.
How has your team has changed over the past year? What differences would I have noticed if I had observed your team’s performance over this time period?
.
Tell me the story of how your team got to be where it is today.
.
Looking ahead, how does the story end? Assume that no changes are made in your team’s operation. Tell me what you see ahead for your team a year down the path. .
Every team has its own unique personality. If I were an invisible observer, what would I notice about your team that makes it stand out from other teams in this business unit?

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What change events or initiatives (reduction-in-force, changes to organizational structure, changes in departmental roles and accountabilities) are happening in your organization right now that could be affecting your team’s performance?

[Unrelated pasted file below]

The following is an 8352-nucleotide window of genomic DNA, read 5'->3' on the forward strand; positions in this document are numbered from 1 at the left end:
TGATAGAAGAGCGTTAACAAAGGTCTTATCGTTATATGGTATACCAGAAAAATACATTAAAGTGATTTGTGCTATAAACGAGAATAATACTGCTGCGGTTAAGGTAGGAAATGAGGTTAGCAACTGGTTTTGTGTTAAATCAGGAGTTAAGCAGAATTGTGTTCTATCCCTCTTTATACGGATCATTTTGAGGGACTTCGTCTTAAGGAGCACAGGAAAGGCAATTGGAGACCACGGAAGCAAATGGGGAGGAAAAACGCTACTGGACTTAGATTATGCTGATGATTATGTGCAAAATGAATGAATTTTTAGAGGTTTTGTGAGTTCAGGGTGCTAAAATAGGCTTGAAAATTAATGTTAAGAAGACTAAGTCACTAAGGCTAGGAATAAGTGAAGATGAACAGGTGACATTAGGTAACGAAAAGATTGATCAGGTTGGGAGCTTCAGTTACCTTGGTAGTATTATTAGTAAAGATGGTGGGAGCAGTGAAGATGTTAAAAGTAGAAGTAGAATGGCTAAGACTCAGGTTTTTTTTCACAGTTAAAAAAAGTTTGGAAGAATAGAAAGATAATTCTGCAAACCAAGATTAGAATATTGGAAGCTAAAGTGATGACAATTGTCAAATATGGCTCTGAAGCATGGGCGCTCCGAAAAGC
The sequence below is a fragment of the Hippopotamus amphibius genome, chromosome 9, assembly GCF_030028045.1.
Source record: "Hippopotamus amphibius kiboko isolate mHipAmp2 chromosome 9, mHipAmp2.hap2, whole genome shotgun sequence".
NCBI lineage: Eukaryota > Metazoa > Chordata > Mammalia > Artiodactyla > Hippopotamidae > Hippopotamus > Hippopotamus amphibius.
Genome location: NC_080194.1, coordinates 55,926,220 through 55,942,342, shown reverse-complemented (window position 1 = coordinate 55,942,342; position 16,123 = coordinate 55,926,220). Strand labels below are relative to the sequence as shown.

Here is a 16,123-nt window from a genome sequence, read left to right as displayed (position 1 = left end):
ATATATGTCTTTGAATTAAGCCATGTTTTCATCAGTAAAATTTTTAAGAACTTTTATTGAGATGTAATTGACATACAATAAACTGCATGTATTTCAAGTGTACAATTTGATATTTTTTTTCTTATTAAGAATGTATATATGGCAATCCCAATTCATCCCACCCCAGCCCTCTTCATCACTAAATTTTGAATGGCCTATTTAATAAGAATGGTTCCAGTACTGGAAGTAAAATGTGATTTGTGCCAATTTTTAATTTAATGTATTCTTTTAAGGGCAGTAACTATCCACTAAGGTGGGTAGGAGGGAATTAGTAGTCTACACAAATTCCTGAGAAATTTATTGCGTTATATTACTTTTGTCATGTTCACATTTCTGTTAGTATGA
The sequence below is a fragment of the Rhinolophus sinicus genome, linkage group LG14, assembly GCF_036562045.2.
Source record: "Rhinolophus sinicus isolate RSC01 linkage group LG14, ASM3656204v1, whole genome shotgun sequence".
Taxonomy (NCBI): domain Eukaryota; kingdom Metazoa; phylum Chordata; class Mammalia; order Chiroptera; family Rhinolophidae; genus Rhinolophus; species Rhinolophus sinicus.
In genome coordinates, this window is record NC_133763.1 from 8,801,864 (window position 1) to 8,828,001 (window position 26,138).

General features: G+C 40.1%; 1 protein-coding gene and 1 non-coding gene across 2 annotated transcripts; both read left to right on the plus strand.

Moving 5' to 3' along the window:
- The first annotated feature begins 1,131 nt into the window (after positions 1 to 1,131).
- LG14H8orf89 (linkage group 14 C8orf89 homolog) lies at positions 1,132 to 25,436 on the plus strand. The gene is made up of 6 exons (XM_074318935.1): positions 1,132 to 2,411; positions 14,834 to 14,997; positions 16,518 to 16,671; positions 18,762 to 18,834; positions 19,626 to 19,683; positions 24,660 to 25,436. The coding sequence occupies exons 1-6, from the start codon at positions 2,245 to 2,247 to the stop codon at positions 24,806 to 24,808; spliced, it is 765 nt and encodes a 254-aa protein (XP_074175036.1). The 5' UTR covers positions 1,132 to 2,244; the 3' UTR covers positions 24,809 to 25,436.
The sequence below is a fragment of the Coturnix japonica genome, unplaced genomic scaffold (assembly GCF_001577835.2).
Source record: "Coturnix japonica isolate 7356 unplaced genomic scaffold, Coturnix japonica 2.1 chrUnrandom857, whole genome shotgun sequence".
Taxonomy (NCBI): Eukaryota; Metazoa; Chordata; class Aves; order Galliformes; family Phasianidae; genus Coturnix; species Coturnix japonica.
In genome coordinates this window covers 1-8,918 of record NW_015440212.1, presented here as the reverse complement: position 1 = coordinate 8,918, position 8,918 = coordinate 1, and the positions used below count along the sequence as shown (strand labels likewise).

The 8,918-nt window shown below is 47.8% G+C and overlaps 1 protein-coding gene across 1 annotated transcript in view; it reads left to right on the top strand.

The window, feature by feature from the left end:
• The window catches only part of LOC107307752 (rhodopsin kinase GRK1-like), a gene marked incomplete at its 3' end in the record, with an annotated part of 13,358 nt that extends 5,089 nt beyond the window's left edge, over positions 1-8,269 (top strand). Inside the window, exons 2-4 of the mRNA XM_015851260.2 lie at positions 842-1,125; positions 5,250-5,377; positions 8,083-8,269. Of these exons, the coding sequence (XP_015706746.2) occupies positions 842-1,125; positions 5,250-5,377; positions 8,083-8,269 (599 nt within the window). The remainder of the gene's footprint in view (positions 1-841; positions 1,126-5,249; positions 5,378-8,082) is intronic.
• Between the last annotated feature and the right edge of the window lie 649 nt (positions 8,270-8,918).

Which of these events or initiatives are within your team’s control or influence?

It is important to pose these questions not only to team members and leaders, but also to senior managers and (if possible) and key organizational stakeholders. Sometimes these individuals can provide a broader business perspective that helps establish a meaningful context for understanding the team’s performance issues.
Not too long ago I was asked to provide team-building support to a procurement team within a franchise company. During their interviews team members voiced a great deal of frustration with the changes that their new manager was attempting to install, and the aggressive leadership approach that she had adopted to implement these changes. During conversations with the team leader and senior managers it soon became clear to me that there were several critical contextual pieces that members were missing. The fact was that the company was experiencing serious financial trouble.